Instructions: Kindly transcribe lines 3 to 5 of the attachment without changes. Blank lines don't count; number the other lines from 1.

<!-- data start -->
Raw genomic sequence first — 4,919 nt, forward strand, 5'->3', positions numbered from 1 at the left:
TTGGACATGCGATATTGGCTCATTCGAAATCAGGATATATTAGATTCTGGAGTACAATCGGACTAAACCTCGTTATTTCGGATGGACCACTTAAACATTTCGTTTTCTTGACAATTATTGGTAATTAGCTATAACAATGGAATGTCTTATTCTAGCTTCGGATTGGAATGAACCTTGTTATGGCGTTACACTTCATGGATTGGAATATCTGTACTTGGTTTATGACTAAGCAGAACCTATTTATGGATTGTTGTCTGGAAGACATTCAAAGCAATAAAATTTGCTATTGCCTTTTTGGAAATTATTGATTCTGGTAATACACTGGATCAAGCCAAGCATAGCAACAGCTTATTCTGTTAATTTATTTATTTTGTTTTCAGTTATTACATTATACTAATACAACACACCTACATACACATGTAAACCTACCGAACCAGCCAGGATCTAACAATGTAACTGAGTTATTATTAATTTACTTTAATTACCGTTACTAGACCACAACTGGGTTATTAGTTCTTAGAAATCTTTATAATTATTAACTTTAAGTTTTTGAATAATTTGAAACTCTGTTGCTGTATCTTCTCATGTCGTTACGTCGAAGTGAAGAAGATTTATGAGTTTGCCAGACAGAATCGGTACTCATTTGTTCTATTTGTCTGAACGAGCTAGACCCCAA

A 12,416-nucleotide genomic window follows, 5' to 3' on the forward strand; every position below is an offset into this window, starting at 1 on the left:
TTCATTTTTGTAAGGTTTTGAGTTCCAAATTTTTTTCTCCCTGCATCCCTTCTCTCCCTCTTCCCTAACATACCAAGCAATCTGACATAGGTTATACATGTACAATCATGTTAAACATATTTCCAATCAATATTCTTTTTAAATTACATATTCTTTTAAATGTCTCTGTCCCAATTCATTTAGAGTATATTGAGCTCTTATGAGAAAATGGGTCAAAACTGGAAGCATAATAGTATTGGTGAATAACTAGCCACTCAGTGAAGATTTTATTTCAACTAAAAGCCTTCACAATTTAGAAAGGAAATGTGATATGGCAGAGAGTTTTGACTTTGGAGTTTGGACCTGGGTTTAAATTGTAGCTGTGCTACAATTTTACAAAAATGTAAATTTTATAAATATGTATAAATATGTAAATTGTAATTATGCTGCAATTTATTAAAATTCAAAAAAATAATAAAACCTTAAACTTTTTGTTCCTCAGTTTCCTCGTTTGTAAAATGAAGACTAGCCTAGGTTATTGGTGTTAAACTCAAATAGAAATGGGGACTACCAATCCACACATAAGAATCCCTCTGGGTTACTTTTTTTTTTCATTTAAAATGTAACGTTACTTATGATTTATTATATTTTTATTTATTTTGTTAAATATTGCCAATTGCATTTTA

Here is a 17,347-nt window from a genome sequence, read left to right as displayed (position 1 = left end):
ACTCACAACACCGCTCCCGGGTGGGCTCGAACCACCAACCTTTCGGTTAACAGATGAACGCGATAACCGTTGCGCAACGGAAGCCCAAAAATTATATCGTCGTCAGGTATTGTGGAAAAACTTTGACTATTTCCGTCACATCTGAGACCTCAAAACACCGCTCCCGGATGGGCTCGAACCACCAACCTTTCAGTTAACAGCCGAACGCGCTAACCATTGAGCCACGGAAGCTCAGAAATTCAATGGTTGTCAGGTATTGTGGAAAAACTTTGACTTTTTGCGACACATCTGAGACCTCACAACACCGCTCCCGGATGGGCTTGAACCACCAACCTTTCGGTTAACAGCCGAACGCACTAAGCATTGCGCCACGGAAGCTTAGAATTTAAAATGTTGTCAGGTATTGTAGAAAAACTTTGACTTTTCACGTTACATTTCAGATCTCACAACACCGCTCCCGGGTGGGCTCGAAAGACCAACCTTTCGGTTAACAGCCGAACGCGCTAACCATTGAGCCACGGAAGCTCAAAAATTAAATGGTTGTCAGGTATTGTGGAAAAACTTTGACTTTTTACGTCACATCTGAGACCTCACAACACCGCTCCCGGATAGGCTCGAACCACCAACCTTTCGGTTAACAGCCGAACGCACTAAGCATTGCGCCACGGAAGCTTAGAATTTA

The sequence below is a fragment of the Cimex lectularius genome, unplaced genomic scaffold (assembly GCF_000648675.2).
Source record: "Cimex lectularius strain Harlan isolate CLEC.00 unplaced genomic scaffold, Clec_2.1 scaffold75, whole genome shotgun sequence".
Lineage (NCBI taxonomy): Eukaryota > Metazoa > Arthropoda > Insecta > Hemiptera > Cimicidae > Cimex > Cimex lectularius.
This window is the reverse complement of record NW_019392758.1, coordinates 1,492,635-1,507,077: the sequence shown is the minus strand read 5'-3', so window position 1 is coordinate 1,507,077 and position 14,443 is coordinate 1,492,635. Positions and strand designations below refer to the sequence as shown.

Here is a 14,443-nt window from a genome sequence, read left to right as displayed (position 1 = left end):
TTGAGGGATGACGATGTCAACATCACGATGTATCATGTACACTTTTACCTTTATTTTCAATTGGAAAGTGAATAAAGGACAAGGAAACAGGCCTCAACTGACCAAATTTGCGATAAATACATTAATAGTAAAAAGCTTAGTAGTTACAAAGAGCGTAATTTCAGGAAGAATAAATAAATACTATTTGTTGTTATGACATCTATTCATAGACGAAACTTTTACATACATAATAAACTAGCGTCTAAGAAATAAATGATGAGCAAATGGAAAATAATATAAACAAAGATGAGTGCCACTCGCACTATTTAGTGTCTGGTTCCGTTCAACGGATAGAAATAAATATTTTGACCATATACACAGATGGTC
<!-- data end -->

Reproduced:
A 12,416-nucleotide genomic window follows, 5' to 3' on the forward strand; every position below is an offset into this window, starting at 1 on the left:
TTCATTTTTGTAAGGTTTTGAGTTCCAAATTTTTTTCTCCCTGCATCCCTTCTCTCCCTCTTCCCTAACATACCAAGCAATCTGACATAGGTTATACATGTACAATCATGTTAAACATATTTCCAATCAATATTCTTTTTAAATTACATATTCTTTTAAATGTCTCTGTCCCAATTCATTTAGAGTATATTGAGCTCTTATGAGAAAATGGGTCAAAACTGGAAGCATAATAGTATTGGTGAATAACTAGCCACTCAGTGAAGATTTTATTTCAACTAAAAGCCTTCACAATTTAGAAAGGAAATGTGATATGGCAGAGAGTTTTGACTTTGGAGTTTGGACCTGGGTTTAAATTGTAGCTGTGCTACAATTTTACAAAAATGTAAATTTTATAAATATGTATAAATATGTAAATTGTAATTATGCTGCAATTTATTAAAATTCAAAAAAATAATAAAACCTTAAACTTTTTGTTCCTCAGTTTCCTCGTTTGTAAAATGAAGACTAGCCTAGGTTATTGGTGTTAAACTCAAATAGAAATGGGGACTACCAATCCACACATAAGAATCCCTCTGGGTTACTTTTTTTTTTCATTTAAAATGTAACGTTACTTATGATTTATTATATTTTTATTTATTTTGTTAAATATTGCCAATTGCATTTTA

Here is a 17,347-nt window from a genome sequence, read left to right as displayed (position 1 = left end):